I met Stephanie the other day, her three-month-old baby and nanny were sitting under the trees, right in our line of sight. With harvest coming up she explained, she had, had to employ someone to help. Once we’d gone through all my questions, Stephanie asked if I wanted to go and see the Duwweltjie vineyard which was close-by, in what is designated as Paarl, though it still SEEMS like Stellenbosch. The vineyard was obviously found by Etienne and belongs to a woman named Agnes, whose grandfather planted the block of Chenin in 1956 with a horse-drawn plough. The farm itself is not your average vineyard, offering Land Rover experiences on the side and horses on the other - though as I’ve been discovering, vineyard owners need to be smart in order to justify their vineyards these days. The name ‘Duwweltjie’ is in reference to a type of weed that grows these terrible little thorns that sticks to everything and flowers WITH the vine- which, while picking the thorns out of their shoe soles seemed the only natural name for the wine. We arrived at the vineyard in convoy, with baby and nanny in tow. Stephanie and I both have very city-dweller type cars, and I suppose we looked like city-dwellers coming to pay homage to the vines (which we were). Stephanie promptly got out and offered for us to taste the wine, which she did opening her car boot, complete with fancy stemware and chilled wines - it was a car-bar and I was delighted. While Stephanie kept the car on so baby and nanny could benefit from the air-con, we walked through the vineyard and she talked about the wines, and I thought: “Now this is a woman.”
I’ve been noticing a trend while speaking to winemakers, though it’s not so much a trend as a varietal: CHENIN. Both the Duwweltjie and the Brandnetel (nettle) are Chenin Blanc, from the Paarl and Stellenbosch respectively. Though I can say the usual things: Chenin is versatile; it offers a unique snapshot of terroir; it responds very well to minimal interventionist wine-making techniques; it’s South Africa’s most widely planted varietal hence OLD VINES…etc. I tried to probe further, I wanted to know more - WHAT ELSE? Stephanie just turned around, looked me in the eye and said: “Chenin is cool, okay?” Which, given the fact that Tim Atkin rated the 2017 Brandnetel 94 points and said: “Combining stainless steel and oaked portions, both of them naturally fermented, this is a brilliantly assured Chenin Blanc with layers of citrus, pear, beeswax, and greengage flavours, complemented by creamy, leesy weight. 2019-24 “ - I’ll accept.
The Nastergal is an intricate, Portuguese blend of Tempranillo and Alicante Bouschet. Stephanie describes the Alicante as Cinsault with more colour. The resulting red blend is an inky purple, like the Nastergal (Night Shade) jam you can buy at one of the farmstalls in the Boland. I LOVE it, it reminded me of the Super Tuscans of Italy, with that purple wine gummy taste, not heavy at all and a winning experiment in drought-resistant varietals – though Stephanie says it was more out of their shared passion for Portuguese wines, both having spent some time in Alentejo and a happy coincidence, as they had originally gone out to find Touriga Nacional.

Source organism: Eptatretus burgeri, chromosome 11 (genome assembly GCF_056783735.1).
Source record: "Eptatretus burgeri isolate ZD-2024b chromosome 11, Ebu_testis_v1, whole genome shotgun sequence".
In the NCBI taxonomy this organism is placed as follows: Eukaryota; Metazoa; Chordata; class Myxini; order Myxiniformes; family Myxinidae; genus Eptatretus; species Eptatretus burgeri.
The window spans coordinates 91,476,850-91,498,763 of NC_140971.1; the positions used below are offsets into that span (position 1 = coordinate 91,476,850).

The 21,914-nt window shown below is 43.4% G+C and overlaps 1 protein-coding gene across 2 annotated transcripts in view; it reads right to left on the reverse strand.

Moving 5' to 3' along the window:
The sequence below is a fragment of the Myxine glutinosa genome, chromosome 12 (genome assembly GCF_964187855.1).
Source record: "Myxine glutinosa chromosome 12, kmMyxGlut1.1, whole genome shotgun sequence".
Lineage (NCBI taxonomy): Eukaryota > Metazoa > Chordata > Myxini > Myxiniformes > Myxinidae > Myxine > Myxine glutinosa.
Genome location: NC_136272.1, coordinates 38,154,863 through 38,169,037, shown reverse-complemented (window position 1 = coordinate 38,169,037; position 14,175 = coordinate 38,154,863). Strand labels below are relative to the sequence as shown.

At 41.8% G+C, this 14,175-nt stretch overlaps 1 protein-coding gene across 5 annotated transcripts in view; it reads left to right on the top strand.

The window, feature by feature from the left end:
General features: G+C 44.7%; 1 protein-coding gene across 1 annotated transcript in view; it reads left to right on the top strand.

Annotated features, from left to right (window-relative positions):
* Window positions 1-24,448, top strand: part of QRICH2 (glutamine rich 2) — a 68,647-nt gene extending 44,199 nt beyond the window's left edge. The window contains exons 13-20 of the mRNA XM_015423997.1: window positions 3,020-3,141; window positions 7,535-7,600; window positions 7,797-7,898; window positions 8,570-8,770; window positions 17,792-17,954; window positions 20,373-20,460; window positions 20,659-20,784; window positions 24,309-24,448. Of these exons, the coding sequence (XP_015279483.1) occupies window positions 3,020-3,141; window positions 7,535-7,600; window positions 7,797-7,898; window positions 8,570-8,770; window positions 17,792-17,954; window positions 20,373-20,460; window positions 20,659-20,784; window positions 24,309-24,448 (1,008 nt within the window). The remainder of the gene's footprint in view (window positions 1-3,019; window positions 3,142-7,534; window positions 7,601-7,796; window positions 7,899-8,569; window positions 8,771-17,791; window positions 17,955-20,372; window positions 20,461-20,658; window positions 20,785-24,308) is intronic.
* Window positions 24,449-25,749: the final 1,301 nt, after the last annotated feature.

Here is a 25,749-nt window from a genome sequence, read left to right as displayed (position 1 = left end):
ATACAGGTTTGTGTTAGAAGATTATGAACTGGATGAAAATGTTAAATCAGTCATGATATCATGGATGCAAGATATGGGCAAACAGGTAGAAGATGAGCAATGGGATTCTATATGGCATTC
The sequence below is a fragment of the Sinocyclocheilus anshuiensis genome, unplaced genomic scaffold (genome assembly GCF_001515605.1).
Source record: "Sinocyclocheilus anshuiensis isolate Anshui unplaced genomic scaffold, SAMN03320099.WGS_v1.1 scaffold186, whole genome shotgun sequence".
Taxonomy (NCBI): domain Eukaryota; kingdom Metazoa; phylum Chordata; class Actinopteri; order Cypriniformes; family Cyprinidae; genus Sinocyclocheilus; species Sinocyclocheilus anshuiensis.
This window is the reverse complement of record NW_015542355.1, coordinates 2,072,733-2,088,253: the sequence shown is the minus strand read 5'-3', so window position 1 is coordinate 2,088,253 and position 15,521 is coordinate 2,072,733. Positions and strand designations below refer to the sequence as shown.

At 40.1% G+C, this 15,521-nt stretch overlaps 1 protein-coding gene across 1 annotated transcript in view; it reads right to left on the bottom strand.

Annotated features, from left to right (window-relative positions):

While I don’t normally draw attention to winemakers based on their gender, this only because I believe it shouldn’t be a factor when judging their wine or winemaking style – I was struck, in this instance by the realities of it. In the second trimester of her pregnancy, Stephanie lost her palate, while her sense of smell remained unaffected, she was forced to depend on what she KNEW something should taste like from the smell alone. And while it did come back, as a winemaker faced with tasting every day it must have been a challenge. I found her approach refreshing, natural and above all, a lifestyle. In this day and age, with politicians bringing their babies to parliament (see President of New Zealand), and winemakers bringing their babies to the vineyard, I find it a demonstration of their power and more so their passion for their chosen professions. Of women in wine, Stephanie says we need to do more to foster that community – which if they’re anything like her, would be a formidable crowd… perhaps a tasting group I could study? Of Thistle & Weed we’re fortunate to offer you the full range of latest vintages, including the Brandnetel, 94 rated Tim Atkin vintage – and we look forward to what THIS harvest will offer up, what with Stephanie having a thing for Loire-style Cab Franc…